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The SEC’s Shrinking FCPA Jurisdiction

shrinking

As stated in the DOJ/SEC issued FCPA Guidance: “SEC is responsible for civil enforcement of the FCPA over issuers and their officers, directors, employees, agents, or stockholders acting on the issuer’s behalf.”

The Guidance then states: “[A] company is an ‘issuer’ under the FCPA if it has a class of securities registered under Section 12 of the Exchange Act or is required to file periodic and other reports with SEC under Section 15(d) of the Exchange Act. In practice, this means that any company with a class of securities listed on a national securities exchange in the United States, or any company with a class of securities quoted in the over-the-counter market in the United States and required to file periodic reports with SEC, is an issuer.”

As highlighted in this post, currently there are substantially fewer issuers subject to SEC FCPA jurisdiction compared to prior decades.

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Supreme Court Questions Whether Dollar-Denominated Transactions Or Other Financial Transactions In The U.S. Are Sufficient To Assert Jurisdiction Over Foreign Corporations

supremecourt

Largely because of how the DOJ and SEC have chosen to enforce the Foreign Corrupt Practices Act (that is resolution vehicles not subjected to any meaningful judicial scrutiny), the Supreme Court has never been presented with an opportunity to interpret the FCPA (and likely never will be so long as the current state of affairs continues). Heck, you can count on one hand (and have a few fingers left over) the number of substantive FCPA decisions issued by appellate courts.

Nevertheless, in recent years the Supreme Court has issued several decisions that are FCPA relevant and in every one the court has questioned certain aspects common in FCPA enforcement. The most recent example occurred in an Alien Tort Claims Act case (Jesner v. Arab Bank) in which the majority opinion questioned in dicta whether dollar-denominated transactions or other financial transactions in the U.S. are sufficient to assert jurisdiction over foreign corporations.

Prior to discussing the recent Jesner decision, this post highlights how such allegations are common in FCPA enforcement actions against foreign corporations.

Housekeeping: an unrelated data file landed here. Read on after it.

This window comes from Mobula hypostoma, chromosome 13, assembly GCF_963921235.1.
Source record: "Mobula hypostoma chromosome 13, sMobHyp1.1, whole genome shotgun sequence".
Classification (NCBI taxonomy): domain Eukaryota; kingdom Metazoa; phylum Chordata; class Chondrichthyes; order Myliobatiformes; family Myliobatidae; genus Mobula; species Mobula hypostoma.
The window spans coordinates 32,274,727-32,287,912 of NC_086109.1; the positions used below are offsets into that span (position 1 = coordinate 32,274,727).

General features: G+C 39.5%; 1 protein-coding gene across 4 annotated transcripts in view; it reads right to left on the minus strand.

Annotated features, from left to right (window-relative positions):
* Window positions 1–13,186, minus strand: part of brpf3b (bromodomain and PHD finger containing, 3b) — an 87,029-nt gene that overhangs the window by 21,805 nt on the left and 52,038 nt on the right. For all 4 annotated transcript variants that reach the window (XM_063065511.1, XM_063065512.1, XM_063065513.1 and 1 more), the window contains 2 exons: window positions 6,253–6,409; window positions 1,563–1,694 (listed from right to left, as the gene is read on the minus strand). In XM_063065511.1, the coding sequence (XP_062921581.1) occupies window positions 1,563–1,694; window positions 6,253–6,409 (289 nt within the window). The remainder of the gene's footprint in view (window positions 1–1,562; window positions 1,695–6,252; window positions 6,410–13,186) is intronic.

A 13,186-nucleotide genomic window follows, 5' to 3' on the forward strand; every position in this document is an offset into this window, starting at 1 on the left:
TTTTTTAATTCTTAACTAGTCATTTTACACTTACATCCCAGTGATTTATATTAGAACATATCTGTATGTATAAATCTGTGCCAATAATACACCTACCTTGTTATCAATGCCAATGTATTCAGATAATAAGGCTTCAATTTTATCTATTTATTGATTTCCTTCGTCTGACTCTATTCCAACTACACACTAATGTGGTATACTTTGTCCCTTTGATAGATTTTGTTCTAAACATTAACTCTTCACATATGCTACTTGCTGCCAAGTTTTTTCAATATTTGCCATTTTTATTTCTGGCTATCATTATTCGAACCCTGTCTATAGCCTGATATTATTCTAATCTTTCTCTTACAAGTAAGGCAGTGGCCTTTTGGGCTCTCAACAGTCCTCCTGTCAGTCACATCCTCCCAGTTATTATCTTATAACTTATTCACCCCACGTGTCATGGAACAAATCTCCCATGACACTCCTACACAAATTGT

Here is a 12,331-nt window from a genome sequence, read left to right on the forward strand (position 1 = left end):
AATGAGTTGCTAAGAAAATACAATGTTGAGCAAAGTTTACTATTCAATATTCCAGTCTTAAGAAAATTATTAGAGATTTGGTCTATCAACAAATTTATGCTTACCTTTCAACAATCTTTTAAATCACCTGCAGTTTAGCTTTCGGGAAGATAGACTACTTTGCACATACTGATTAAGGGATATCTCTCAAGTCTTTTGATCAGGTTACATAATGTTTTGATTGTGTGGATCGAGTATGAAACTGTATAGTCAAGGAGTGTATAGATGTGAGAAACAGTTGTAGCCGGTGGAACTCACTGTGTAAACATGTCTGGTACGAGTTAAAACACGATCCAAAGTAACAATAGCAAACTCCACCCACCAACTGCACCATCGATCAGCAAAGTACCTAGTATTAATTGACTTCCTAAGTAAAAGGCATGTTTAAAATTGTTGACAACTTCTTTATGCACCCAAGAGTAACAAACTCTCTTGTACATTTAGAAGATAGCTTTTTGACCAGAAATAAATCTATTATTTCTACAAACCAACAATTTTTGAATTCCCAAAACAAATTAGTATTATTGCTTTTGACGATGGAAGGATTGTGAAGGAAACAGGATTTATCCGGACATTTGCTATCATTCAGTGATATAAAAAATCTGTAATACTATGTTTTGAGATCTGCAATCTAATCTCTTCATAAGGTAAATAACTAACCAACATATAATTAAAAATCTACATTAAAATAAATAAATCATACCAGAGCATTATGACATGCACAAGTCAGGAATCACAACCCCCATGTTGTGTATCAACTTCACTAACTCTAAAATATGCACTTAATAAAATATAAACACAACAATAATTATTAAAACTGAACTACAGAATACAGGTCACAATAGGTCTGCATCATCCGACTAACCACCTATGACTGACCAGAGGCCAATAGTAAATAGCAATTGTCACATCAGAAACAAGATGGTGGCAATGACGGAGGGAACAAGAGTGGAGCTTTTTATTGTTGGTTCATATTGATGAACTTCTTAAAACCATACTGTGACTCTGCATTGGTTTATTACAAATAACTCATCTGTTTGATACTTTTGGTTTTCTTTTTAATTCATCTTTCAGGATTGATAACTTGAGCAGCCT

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Friday Roundup

Roundup

Motion to dismiss filed, guilty plea, role reversal, adequate procedures, for the reading stack, and viewing suggestion. It’s all here in the Friday roundup.

Motion to Dismiss Filed

As highlighted in this prior post, in November 2017 the DOJ announced that Chi Ping Patrick Ho (of Hong Kong, China) and Cheikh Gadio (of Senegal) were criminally charged with conspiring to violate the Foreign Corrupt Practices Act, violating the FCPA, conspiring to commit international money laundering, and committing international money laundering.

Earlier this week, Ho filed this motion to dismiss certain of the FCPA and money laundering charges.

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Issues To Consider From The Keppel Offshore & Marine Enforcement Action

Issues

This previous post went in-depth into the net $105.5 million Foreign Corrupt Practices Act enforcement action against Keppel Offshore & Marine (and a related entity) regarding various bribery schemes in Brazil. This post continues the analysis by highlighting additional issues to consider.

FCPA First

The enforcement action against Keppel Offshore & Marine is believed to be the first FCPA enforcement action ever against a company based in Singapore.

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FCPA Flash – A Conversation With Robert Luskin Regarding FCPA Enforcement Actions Against Foreign Companies

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The FCPA Flash podcast provides in an audio format the same fresh, candid, and informed commentary about the Foreign Corrupt Practices Act and related topics as readers have come to expect from written posts on FCPA Professor.

This FCPA Flash episode is a conversation with Robert Luskin (Paul Hastings). Luskin has a wealth of experience representing foreign companies (including Technip, Total, Alstom and SBM Offshore) in FCPA enforcement actions. During the podcast, Luskin: (i) elaborates on his previous comments that foreign corporations in FCPA inquiries have real concerns about “whether U.S. lawyers are really defense lawyers or former prosecutors in a better suit” and how some FCPA practitioners are not willing to be adverse to the DOJ; (ii) discusses legal and policy issues present in FCPA enforcement actions against foreign companies; and (iii) opines whether the FCPA has been successful in achieving its objectives including whether any reform is desirable.

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